#130 Walter Chrysler

Episode Summary

What I learned from reading Life of an American Workman by Walter Chrysler.

Episode Notes

What I learned from reading Life of an American Workman by Walter Chrysler.


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[0:56]The kitchen fire was the only heat we knew in the winter. Often I had to scamper barefoot across a floor where snow had drifted through the cracks of badly fitting windows.

[1:56] We never spent money on things we could get without spending. 

[3:10] This book was written about a year before he had a stroke and about two years before he died. The book is full of memories of parents and friends long dead. 

[3:29] The memories he chose to highlight made me think of this quote on books by Carl Sagan: What an astonishing thing a book is. It’s a flat object made from a tree with flexible parts on which are imprinted lots of funny dark squiggles. But one glance at it and you’re inside the mind of another person, maybe somebody dead for thousands of years. Across the millennia, an author is speaking clearly and silently inside your head, directly to you. Writing is perhaps the greatest of human inventions, binding together people who never knew each other, citizens of distant epochs. Books break the shackles of time. A book is proof that humans are capable of working magic

[4:10] And I think that is what this book is. It is Walter Chrysler speaking directly to you and I over 80 years after he died

[5:18] On a few occasions his Dad would let him come to work with him [on the Union Pacific Railroad]. This is how Walt remembered that: The part of me that would be most tired would be my face. It was tired from grinning in my hours of ecstasy.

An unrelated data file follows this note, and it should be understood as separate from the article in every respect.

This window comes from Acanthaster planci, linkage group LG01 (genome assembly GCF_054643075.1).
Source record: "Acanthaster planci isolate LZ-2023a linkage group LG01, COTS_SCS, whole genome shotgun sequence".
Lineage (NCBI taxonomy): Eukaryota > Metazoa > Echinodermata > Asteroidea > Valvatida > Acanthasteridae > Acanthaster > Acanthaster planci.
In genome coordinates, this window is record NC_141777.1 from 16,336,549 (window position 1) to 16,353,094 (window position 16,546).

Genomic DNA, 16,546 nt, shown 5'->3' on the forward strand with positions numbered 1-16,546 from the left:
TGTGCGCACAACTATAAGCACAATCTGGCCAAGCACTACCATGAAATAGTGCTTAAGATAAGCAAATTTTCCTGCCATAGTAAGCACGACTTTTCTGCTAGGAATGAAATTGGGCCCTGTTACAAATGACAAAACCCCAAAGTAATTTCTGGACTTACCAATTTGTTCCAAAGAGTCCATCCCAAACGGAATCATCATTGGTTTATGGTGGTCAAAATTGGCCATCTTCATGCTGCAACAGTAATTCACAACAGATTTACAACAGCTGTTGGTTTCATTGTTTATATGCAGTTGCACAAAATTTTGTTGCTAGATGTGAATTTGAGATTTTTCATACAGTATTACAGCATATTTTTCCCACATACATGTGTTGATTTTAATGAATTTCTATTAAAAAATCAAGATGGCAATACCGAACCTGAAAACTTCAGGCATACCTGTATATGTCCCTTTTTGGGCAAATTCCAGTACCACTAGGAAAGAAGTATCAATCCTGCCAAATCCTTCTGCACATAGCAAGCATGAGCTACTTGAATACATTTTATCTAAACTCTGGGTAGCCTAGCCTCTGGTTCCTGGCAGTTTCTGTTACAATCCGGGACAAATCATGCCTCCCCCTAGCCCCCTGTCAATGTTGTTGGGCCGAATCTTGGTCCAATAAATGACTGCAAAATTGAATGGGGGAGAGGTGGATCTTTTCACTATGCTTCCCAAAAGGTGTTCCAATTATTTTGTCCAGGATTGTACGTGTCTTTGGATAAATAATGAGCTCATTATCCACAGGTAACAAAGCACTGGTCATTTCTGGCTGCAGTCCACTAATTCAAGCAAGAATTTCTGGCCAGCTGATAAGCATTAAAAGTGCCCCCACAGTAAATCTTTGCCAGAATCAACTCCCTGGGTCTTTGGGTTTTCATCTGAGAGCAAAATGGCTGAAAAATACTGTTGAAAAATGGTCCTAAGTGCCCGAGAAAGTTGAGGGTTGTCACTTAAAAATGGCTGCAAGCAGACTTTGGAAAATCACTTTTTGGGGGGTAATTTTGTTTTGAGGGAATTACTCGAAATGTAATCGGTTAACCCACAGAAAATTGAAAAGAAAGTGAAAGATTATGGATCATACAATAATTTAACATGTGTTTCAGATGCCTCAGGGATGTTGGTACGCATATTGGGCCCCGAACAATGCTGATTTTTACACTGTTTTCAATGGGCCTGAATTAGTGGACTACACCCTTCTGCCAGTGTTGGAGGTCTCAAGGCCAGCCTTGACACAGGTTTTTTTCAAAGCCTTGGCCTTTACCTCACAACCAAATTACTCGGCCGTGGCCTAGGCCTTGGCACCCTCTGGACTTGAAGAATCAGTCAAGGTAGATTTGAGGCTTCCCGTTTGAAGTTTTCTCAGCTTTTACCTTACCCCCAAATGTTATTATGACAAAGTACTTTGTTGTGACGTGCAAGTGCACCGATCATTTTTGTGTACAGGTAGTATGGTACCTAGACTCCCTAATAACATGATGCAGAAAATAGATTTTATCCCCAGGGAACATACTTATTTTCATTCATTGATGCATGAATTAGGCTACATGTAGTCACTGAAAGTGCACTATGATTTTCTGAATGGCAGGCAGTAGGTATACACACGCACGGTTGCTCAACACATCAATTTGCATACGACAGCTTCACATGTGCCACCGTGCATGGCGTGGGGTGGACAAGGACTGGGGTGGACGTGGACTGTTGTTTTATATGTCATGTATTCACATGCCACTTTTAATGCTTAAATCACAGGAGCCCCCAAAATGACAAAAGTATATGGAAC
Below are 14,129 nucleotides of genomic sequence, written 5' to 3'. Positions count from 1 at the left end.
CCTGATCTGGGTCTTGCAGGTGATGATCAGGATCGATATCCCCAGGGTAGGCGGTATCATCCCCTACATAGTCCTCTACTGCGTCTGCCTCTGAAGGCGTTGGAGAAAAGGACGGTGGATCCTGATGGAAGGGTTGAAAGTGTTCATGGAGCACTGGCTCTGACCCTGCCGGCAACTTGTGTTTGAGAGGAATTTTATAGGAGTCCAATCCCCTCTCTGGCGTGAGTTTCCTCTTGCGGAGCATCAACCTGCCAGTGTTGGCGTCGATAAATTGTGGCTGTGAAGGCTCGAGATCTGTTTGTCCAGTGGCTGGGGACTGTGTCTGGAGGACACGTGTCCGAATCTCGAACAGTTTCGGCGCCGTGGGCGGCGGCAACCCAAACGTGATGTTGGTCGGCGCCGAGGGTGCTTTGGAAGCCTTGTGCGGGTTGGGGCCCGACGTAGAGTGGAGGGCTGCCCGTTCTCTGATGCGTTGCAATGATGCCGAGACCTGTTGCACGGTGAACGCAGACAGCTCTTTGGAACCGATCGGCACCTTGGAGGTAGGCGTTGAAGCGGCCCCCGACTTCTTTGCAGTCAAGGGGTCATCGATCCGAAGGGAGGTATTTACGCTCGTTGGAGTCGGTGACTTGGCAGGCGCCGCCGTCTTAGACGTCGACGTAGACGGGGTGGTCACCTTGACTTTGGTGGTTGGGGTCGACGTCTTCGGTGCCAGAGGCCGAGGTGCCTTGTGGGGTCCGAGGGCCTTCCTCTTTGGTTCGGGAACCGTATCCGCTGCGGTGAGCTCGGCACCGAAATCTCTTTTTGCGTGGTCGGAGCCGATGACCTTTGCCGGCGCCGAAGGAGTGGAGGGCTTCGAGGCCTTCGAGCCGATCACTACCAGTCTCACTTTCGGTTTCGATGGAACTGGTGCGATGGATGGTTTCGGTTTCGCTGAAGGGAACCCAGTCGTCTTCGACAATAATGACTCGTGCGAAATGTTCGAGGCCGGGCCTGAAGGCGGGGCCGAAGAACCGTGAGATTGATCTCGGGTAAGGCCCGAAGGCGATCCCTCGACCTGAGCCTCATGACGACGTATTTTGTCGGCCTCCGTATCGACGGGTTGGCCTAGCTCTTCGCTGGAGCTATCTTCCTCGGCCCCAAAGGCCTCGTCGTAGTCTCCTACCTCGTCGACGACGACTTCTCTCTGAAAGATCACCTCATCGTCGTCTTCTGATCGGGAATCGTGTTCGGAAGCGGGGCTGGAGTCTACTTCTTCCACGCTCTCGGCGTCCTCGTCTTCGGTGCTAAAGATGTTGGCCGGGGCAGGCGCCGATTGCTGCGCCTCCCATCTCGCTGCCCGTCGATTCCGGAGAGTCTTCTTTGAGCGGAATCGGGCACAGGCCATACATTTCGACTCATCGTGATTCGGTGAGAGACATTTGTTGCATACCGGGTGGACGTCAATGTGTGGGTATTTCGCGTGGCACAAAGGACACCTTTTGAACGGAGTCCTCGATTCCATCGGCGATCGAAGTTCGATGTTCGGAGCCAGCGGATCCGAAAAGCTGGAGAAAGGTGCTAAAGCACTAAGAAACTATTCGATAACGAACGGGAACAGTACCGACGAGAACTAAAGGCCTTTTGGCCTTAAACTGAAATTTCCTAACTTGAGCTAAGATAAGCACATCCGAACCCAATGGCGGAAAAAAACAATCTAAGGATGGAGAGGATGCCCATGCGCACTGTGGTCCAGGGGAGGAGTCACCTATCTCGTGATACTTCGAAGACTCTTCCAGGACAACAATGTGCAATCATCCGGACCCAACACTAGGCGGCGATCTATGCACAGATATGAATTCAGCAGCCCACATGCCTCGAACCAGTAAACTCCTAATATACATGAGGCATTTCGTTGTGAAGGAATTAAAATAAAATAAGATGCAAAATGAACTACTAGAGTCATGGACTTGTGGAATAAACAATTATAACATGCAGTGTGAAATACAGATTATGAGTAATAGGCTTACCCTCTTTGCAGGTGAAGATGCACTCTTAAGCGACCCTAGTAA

[6:35]  He learned from his parents the need to be self sufficient. They built their own house. They raised their own food. They created their own jobs. If they wanted plumbing they made it themselves. 

[7:00] He is very passionate about mechanics and understanding machines. He has to create his own tools because he is too poor to buy them.  

[7:35] I went to work at 6 in the morning and was through at 10:30 at night. 

[9:02] I was a cocky youngster and full of confidence. 

[9:34]  He really valued work and learning and the sense of self confidence you get from doing something well. 

[10:01] A good workman was likely to mistrust any tool whose metal had not been tempered by himself. But I had an even better reason for making mine. I lacked the money with which to buy them. Years after I ceased to need them to earn a living, those tools I made were placed on display in a glass case on the observatory floor, 71 stories up in the tower of the Chrysler building. That is one of the most remarkable paragraphs in the entire book. Think about this: In one lifetime he goes from being so poor that he has to make his own tools—to having a skyscraper built for the company that he creates and that bears his name.